Overheating Problems At Bahrain Grand Prix A ‘Mystery’

by | Mar 7, 2024 | Mercedes | 0 comments

Mercedes technical director James Allison says the team remains baffled by the overheating issue that hit its W15 cars during last weekend’s Bahrain Grand Prix.

Both George Russell and Lewis Hamilton were forced to manage their engines and driving styles to control excessive temperatures, ultimately finishing their race fifth and seventh, respectively.

The problem wasn’t limited to Mercedes, as their customer team Williams also experienced similar overheating. However, its other Mercedes-powered teams, McLaren and Aston Martin, faced no such issues.

Allison conceded that adjusting a car’s cooling systems based on anticipated race day temperatures always involves some guess work.

And the Briton acknowledged that Mercedes is still grappling to understand what caused the unexpected overheating at Sakhir, which hampered the team’s performance.

“Well that was actually the biggest unanswered mystery from the weekend,” Allison said. “We were substantially hotter in the race than we expected to be.

“It’s always something of a gamble choosing your cooling level for a given race weekend, because you’re having to take a bet on free practice running what the weather is going to be like on a Sunday.

“And normally you’re also making a few corrections for different power levels and other things that can vary between the race and when you’re doing your practices.

“This particular weekend was one of the weekends where we had to make the fewest guesses possible, since we’d already run this cooling level loads of times in winter testing, and we’d already run these power levels in winter testing as well as free practice.”

Despite getting its cooling levels right, a gremlin still crept into the Mercedes works.

“The temperature that we got on race day was incredibly close to what we predicted it would be,” Allison added.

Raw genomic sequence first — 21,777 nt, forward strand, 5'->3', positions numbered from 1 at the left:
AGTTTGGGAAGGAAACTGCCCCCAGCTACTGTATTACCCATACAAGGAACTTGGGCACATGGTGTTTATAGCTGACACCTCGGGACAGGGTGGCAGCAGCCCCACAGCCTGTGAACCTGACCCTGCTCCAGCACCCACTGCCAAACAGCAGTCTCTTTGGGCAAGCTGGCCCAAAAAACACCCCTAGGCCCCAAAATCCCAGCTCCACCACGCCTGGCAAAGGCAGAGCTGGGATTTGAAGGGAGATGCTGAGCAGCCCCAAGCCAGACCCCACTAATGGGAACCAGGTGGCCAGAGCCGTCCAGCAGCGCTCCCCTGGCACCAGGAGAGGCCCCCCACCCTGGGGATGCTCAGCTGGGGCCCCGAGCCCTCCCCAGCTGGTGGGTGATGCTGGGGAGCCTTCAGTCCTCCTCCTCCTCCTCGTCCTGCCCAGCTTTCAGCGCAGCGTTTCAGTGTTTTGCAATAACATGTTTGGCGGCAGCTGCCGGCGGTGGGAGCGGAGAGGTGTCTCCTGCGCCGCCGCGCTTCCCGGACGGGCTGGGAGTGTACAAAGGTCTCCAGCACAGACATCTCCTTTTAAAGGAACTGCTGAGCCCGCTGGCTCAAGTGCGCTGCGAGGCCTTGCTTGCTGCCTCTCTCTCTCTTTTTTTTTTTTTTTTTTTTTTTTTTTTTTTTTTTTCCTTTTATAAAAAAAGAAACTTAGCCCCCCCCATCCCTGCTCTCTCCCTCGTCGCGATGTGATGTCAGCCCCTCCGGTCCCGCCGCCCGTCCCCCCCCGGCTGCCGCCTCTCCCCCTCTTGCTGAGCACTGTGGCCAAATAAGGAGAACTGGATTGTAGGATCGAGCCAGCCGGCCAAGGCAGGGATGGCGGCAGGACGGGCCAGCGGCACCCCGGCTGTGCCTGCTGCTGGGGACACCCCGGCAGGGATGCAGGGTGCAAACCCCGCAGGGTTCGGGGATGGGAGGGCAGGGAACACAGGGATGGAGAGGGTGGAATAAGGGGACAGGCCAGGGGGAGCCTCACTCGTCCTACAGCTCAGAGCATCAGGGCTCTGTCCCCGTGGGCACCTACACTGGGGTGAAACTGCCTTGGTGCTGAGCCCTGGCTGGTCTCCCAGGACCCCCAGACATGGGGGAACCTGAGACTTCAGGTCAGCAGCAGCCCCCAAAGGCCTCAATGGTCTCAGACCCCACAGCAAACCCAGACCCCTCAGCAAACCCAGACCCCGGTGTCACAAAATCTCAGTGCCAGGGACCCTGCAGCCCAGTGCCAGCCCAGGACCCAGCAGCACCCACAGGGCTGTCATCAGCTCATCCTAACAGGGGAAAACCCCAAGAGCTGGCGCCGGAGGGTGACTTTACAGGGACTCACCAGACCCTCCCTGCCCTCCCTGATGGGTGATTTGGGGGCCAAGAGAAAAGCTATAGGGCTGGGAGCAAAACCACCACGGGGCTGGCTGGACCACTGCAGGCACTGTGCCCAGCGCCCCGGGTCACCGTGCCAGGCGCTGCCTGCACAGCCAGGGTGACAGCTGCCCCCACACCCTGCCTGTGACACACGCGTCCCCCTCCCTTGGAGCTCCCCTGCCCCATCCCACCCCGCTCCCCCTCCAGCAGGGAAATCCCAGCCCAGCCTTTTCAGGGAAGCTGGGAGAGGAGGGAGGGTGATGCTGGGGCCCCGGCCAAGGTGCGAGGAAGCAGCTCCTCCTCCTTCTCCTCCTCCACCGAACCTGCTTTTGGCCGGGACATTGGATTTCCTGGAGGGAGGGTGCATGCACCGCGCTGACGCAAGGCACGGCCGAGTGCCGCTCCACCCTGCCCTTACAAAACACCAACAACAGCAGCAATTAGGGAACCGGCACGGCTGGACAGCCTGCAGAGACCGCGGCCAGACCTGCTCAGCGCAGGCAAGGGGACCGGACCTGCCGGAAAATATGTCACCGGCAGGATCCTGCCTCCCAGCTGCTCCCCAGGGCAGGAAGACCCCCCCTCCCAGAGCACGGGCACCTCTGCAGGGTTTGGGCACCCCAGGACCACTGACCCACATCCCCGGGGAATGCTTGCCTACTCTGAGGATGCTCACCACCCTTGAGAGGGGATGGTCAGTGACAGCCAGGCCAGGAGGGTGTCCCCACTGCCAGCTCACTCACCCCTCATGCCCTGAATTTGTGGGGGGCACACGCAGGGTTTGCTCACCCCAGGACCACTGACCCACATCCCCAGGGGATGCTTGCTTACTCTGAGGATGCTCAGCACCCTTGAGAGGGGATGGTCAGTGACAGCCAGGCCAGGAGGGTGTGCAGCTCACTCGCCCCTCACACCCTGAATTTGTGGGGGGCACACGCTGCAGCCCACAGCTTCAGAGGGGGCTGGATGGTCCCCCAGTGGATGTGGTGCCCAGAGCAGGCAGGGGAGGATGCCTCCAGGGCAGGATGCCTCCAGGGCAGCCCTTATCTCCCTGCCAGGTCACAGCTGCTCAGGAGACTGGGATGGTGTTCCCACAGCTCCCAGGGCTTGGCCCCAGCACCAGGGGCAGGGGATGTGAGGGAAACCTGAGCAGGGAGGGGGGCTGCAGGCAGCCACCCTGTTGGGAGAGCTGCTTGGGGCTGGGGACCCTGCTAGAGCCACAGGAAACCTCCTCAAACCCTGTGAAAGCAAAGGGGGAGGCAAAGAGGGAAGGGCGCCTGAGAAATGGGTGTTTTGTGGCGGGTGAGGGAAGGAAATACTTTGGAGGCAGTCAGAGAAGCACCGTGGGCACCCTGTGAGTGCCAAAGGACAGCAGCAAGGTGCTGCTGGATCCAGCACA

“And therefore we had all of the circumstances to make an accurate prediction for where the [PU] temperatures would be.

“The fact that we got it wrong by more than one or two degrees is extremely unusual, and quite punishing, because once the cars are above the limit that the engine guys will guarantee the engine to, we just have to back off the car.”

Allison said that dealing with the in-race issue had a cascading impact on the W15’s performance.

“We have to back off the throttle at the end of the straights, we have to turn down some of the modes of the engine just to make them survive,” he said.

“And that just robs you of lap time, it robs you of tyre temperature, and it just ruins your race effectively.

“So it isn’t solved yet. It’s one of the things that we got a programme of work this week in the factory to try to understand of the very small number of things that could possibly have changed between free practice and race, what was it that gave rise to that unexpected temperature increase?

“And it will be a considerable relief when we pin that down and make sure it doesn’t then happen to us again at any point this year.”

After last Saturday’s race, Mercedes team boss Toto Wolff suggested that the W15’s overheating woes cost its drivers around 0.5 seconds a lap. Andrew Shovlin, the Brackley squad’s trackside engineer director Andrew Shovlin confirmed that the deficit per lap was indeed significant.

“In terms of the amount it’s quite sizeable and at its very biggest, close to around three-tenths,” said Shovlin.

“But then we were able to manage it effectively in other areas. And particularly with free air, the loss was a bit less than that. But of the order of one to two-tenths over the race per lap.

“Now, where would we have finished without that? Certainly, when George lost the position to Charles [Leclerc] that was one of the regions where he was having to do a lot of this management, and that lift and coast that he was doing to cool the power unit also cools the tyres.

“And he was starting to struggle a bit there with understeer, complaining about the front end. So that’s one position that we would have hopefully been able to hold onto.”

Shovlin confirmed that Hamilton’s own overheating issues were compounded by his lowly P9 position on the grid.

“The main issue for Lewis was we didn’t qualify as well as we should have done,” he said. “We got a bit caught out on the first run, and ended up only having one set of new tyres for Q3. So some of his issue wasn’t down to this. It was simply that he started further back.

“But with him, I’m pretty confident would have been ahead of [both] the McLarens. But probably not further than that. So as well as the cooling issue, there’s a bit on tyre performance, balance.”

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